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125 min.
Release Date

Tony Gilroy uses star power to sell his films, to get audiences in the theater where they discover the outcome is propelled by something entirely different. When he wrote and directed Michael Clayton, audiences flocked to their local moviehouses not because they wanted to see a character study about conscience or a morality play about inner discord, but rather because George Clooney starred. Word-of-mouth spread, informing everyone that, indeed, Clooney was superb in his role but also that the attached film boasted grave drama, staggeringly good performances by Tom Wilkinson and Tilda Swinton, and an affecting purpose beyond sheer amusement. It became one of the best pictures of 2007.

He’s attracted us the same way with Duplicity. Sold as a romantic spy comedy in pure Hollywood style, the trailers and posters feature lots of laughing and embracing between its two stars. But instead of two hours of merry frivolities featuring Julia Roberts and Clive Owen, Gilroy constructs a rather clever espionage tale, which permeates with likable characters and a smart, twisting story. In the cinematic tradition of Charade and To Catch a Thief, the film places two celebrities in exotic locales around the world, everywhere from Rome to Zurich, shakes up their experience with fitting intrigue, and lets the yarn unravel. Roberts plays ex-CIA agent Claire Stenwick. Owen plays MI6 field agent Ray Koval. Both have been trained to instinctually suspect and deceive everyone. When they eventually meet and fall for each other, the normal doubts and insecurities of a relationship are on overdrive, as each uses their special skills to outwit the other.

At the center of the film, however, resides a corporate competition between two major companies. Rival CEOs Howard Tully (Tom Wilkinson) and Richard Garsik (Paul Giamatti) like to play dirty, stealing the other’s secrets via “Moscow Rules” espionage, counterintelligence, sabotage, and surveillance. The entire film is punctuated by the slow-mo title sequence, during which the two executives battle it out with hilariously sloppy jabs and a kick to the shin. As pathetic as their physical statures may be, their game is ruthless. Viewers would do well to remember that Duplicity has just as much to offer by way of big-business wars as it does the superfluous rom-com stylings fans of Roberts’ filmography are accustomed to.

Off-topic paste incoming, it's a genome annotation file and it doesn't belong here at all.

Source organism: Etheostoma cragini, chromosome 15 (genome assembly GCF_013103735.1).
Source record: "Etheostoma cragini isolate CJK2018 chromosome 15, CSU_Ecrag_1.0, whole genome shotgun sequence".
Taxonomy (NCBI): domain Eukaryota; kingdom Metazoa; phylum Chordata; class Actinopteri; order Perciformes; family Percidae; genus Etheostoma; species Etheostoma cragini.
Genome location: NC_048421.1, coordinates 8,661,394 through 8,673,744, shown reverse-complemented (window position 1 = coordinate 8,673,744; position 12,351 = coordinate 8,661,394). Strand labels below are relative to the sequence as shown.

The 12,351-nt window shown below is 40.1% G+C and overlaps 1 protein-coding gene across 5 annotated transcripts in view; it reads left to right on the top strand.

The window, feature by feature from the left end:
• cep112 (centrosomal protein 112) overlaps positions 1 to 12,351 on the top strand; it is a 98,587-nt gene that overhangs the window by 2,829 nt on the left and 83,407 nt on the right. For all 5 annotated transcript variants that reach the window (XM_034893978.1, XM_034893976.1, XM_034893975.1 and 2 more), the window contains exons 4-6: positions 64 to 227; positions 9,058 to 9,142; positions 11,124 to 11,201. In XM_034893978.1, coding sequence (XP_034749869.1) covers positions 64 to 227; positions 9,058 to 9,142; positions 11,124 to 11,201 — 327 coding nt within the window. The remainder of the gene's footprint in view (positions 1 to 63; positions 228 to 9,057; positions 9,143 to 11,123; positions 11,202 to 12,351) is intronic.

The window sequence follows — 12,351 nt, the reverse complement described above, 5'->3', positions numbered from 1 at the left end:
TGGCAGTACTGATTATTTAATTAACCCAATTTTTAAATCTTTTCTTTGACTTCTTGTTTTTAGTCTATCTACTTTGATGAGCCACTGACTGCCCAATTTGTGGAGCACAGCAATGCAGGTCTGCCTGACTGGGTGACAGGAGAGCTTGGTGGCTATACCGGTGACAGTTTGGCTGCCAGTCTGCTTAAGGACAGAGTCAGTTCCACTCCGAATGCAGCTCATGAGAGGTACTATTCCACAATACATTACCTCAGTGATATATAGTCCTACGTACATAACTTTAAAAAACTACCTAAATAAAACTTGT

Told using periodic flashbacks that inform the motivations of the players in the present, Gilory cons his viewers using a puzzle-piece structure and oodles of dramatic irony. Claire and Ray go undercover as internal security officers to expose a new company product being developed under top-secret supervision. When they can safely steal the film’s McGuffin, they’ll sell it for millions, live the sweet life in hotels, order room service, and make love. That’s the plan, anyway. Neither trusts the other, not completely, but that’s their nature as spies, and since each understands that nature, they’re more apt to appreciate that deceptive characteristic in the other.

To say anything more detailed would ruin the fun. It’s enough to know that Roberts and Owen make a fine onscreen couple, and both fall into the role of commercial spy without much effort. Owen was born to play debonair, whereas Roberts, whose work has never reached above just endurable, succeeds in being not annoying, even likable. Perhaps she has moved passed the days of cheesy and problematic affairs with Richard Gere and has blossomed into a respectable actress. Time will tell. But speaking Gilroy’s expertly-written dialogue makes them all the more engaging as movie stars, retaining the film’s Hollywood appeal.

Unlike Gilroy’s action-laden scripts for the three Bourne movies, Duplicity relies on the strength of his expert scenario and lively dialogue, versus concentration on bravado fights set to thumping techno music. It’s a genre-bending film, being part dry corporate satire, part espionage thriller, and part rom-com, complete with a high-stakes “meet cute” device and ensuing sharp discourse to follow. We’re unsure if the romantic portions are meant to enlighten the corporate satire or vice-versa, leaving us to discover in the end that both driving arcs are complimentary and work out in a uniquely pleasant way for all parties. That Gilroy refuses to limit the story to just one focus in desire for something more intricate makes his film complex while also being a light, entertaining treat.

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